Home

Quick Links

Search

 
Modelling the drained/undrained transition: effect of the measuring method and the boundary conditionsNormal access

Authors: L. Pimienta, J.V.M. Borgomano, J. Fortin and Y. Guéguen
Journal name: Geophysical Prospecting
Issue: Vol 64, No 4, July 2016 pp. 1098 - 1111
DOI: 10.1111/1365-2478.12390
Organisations: Wiley
Special topic: Advances in Rock Physics
Language: English
Info: Article, PDF ( 5.35Mb )

Summary:
The dependence of fluid-saturated rocks’ elastic properties to the measuring frequency is related to fluid-flow phenomena at different scales. In the frequency range of [10−3, 106]Hz, for fully saturated rocks, two phenomena have been experimentally documented: (i) the drained/undrained transition (i.e., global flow), and (ii) the relaxed/unrelaxed transition (i.e., local flow). When investigating experimentally those effects or comparing different measurements in rocks, one needs to account for both the boundary conditions involved and the method of measurement used. A onedimensional poroelastic model is presented, which aims at calculating the expected poroelastic response during an experiment. The model is used to test different sets of boundary conditions, as well as the role of the measuring setup, i.e., local (strain gauges) or global (linear variable differential transformer) strain measurement. Four properties are predicted and compared with the measurements, i.e., bulk modulus, bulk attenuation, pseudo-Skempton coefficient, and pore pressure phase shift. For the drained/undrained transition, because fluid pressure may not be homogeneous in the sample, local and global measurements are predicted to differ. Furthermore, the existence of a dead volume at both sample’s ends is shown to be important. Due to the existence of the dead volume, an interplay between sample’s and dead volumes’ storage capacity determines both the magnitudes and the frequency dependence of the dispersion/attenuation measurements. The predicted behaviours are shown to be consistent with the measurements recently reported on very compressible and porous sandstone samples.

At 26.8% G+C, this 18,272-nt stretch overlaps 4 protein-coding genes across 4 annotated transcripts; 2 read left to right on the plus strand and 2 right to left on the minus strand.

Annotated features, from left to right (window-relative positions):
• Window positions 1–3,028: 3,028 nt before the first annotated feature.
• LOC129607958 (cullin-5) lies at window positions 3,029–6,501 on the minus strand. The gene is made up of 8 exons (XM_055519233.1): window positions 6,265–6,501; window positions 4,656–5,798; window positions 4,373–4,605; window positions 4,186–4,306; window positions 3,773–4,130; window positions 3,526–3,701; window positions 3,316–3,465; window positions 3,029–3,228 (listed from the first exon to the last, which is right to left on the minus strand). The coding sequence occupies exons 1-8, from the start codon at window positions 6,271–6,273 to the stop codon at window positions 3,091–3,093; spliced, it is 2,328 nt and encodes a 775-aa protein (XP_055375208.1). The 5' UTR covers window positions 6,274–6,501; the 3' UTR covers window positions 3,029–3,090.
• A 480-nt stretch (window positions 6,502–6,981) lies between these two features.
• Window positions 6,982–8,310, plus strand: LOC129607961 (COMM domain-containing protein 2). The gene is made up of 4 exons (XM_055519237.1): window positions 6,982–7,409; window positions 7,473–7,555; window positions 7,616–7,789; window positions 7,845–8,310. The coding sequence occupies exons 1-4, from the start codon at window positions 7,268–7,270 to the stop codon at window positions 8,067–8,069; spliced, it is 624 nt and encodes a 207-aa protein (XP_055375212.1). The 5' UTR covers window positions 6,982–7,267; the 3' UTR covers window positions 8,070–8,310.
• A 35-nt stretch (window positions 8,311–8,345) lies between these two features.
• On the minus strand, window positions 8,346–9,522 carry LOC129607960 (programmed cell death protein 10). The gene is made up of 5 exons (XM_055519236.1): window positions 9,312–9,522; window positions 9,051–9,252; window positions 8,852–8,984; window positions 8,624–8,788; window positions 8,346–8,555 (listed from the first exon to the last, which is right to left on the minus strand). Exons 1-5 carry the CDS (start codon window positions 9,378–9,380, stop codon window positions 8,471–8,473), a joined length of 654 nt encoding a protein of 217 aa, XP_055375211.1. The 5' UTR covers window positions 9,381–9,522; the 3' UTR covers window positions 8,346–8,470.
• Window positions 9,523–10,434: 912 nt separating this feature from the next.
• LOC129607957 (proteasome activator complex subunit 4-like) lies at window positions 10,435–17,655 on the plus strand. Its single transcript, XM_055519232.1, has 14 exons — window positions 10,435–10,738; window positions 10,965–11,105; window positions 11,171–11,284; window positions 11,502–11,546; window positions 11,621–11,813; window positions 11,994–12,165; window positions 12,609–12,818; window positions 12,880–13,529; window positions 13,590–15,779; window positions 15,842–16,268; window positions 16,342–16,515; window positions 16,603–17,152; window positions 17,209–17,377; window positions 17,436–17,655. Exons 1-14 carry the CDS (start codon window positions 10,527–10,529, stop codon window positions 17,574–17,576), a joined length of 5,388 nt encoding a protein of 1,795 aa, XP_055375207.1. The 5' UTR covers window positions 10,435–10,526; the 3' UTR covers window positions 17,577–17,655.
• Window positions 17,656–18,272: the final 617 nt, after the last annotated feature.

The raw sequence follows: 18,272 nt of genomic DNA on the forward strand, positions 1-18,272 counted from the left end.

Download
Back to the article list